- JAPAN ASSOCIATION OF INTERNATIONAL RELATIONS
- 国際政治 (ISSN:04542215)
- vol.2012, no.167, pp.167_42-56, 2012-01-30 (Released:2013-09-21)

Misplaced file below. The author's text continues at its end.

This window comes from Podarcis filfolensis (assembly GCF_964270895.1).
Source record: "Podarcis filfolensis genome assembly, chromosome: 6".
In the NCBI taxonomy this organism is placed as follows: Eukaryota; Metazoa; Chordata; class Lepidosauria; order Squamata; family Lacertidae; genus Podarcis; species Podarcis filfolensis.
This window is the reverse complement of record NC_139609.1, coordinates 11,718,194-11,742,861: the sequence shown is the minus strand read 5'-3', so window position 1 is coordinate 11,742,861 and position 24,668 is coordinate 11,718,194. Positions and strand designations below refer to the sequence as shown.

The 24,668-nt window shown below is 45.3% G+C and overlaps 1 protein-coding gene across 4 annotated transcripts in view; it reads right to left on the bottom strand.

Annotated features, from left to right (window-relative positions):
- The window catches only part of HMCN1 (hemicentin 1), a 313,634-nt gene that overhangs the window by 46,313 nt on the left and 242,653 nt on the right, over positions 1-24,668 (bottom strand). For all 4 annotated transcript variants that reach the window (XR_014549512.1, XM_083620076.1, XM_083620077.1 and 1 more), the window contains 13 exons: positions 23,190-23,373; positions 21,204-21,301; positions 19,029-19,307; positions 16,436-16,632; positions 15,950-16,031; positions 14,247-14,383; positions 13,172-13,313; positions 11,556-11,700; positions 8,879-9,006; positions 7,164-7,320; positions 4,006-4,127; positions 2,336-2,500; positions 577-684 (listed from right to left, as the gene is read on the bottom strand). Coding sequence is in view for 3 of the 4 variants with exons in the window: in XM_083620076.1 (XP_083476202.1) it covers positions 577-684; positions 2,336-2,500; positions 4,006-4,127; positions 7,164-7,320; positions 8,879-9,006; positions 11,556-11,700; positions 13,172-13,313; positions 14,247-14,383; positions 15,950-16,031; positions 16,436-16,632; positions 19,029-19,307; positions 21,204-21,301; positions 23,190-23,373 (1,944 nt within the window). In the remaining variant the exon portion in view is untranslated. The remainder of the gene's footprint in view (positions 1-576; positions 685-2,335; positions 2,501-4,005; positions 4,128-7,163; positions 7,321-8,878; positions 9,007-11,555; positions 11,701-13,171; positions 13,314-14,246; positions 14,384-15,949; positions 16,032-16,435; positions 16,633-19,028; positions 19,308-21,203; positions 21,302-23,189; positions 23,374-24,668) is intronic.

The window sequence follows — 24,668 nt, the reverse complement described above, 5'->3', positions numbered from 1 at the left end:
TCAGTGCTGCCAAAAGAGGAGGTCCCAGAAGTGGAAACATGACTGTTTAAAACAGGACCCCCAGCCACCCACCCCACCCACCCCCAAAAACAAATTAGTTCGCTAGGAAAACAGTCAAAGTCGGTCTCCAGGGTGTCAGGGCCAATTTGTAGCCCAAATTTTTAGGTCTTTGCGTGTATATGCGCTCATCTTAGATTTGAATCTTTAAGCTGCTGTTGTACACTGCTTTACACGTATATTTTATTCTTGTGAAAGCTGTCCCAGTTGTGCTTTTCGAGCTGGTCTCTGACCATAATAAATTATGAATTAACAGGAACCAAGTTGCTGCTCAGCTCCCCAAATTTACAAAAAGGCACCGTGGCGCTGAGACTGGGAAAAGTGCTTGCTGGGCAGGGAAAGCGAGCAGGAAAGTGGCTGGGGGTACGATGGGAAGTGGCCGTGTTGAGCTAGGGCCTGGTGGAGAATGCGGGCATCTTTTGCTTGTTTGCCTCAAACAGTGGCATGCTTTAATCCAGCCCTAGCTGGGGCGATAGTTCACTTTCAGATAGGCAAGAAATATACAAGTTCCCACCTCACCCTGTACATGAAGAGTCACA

Why has Iran been refusing to comply with the binding U.N. Security Council resolutions and to halt its uranium enrichment program? Why has the apparent cost that it incurs by defying the international community not deterred Iran from furthering its nuclear program? Why has postrevolutionary Iran been opposing the U.S.-led peace processes between Israel and the Palestinians and made it a rule to counter any U.S. influence in the region?In this article, I posit that postrevolutionary Iran's principled opposition to the U.S. is not just rhetoric or an ideologically-driven self-image, but that it may well be considered its self-constructed strategic cultural proclivity. While mindful not to fall into the trap of essentialist or cultural determinist arguments, I find the concept of strategic culture as a context useful. Following scholars such as Stuart Poore, I posit that decision makers perceive and interpret their strategic environment culturally, while what may be considered their constituted strategic culture give meaning to material factors.As a first step toward identifying postrevolutionary Iran's strategic culture, I examine the views of Ayatollah Ruhollah Khomeini, the paramount leader of the Islamic revolutionary movement and the first head of the postrevolutionary Islamist state, as regards contemporary international relations and the roles of the superpowers therein. Convinced that part of the mission of the Islamic revelation was about providing salvation against oppression and fighting injustice, Khomeini went on to construct postrevolutionary Iran's dominant strategic discourse anchored in the perceived obligation to avoid and counter earthly hegemony or domination. Khomeini preached that Iran must resist the “satanic” moves of the both superpowers and find only sanctuary under the banner of Islam. While finding it logical and necessary to build and maintain good neighborly and mutually respectful relations among states, Khomeini ruled out submitting to any international hegemon.Iran in its post-Khomeini period continued to maintain its counterhegemonic stance. Ayatollah Khamenei, the successor to Khomeini as the head of the Islamic state of Iran, cultivated its counter-hegemonic strategic culture in part to secure his own authority and build his power base. The strategic alliance constructed between Khamenei and the Islamic Revolutionary Guard Corps has proved to perpetuate post-Khomeini-era Iran's anti-American strategic culture.In conclusion, I argue that Iran may be best regarded as a counterhegemon, not an aspiring hegemon and that the kind of power that postrevolutionary Iran has found necessary to possess is not the power for hegemony and domination, but the power to resist and persevere. This proclivity helps explain why Iran has continued its nuclear program despite the cost it incurs by defying the U.N. Security Council resolutions. It also helps explain why it has maintained its principled anti-U.S. stance for the last three decades. It does not, however, seem logical to conclude that Iran's apparent pursuit of the deterrent capabilities through its nuclear or other programs is directly influenced by its counter-hegemonic strategic culture. The argument, nonetheless, supports a view that Iran's strategic posture is almost exclusively defensive and that its apparent pursuit of the means of deterrence should not necessarily be considered posing a threat to the region or the international community.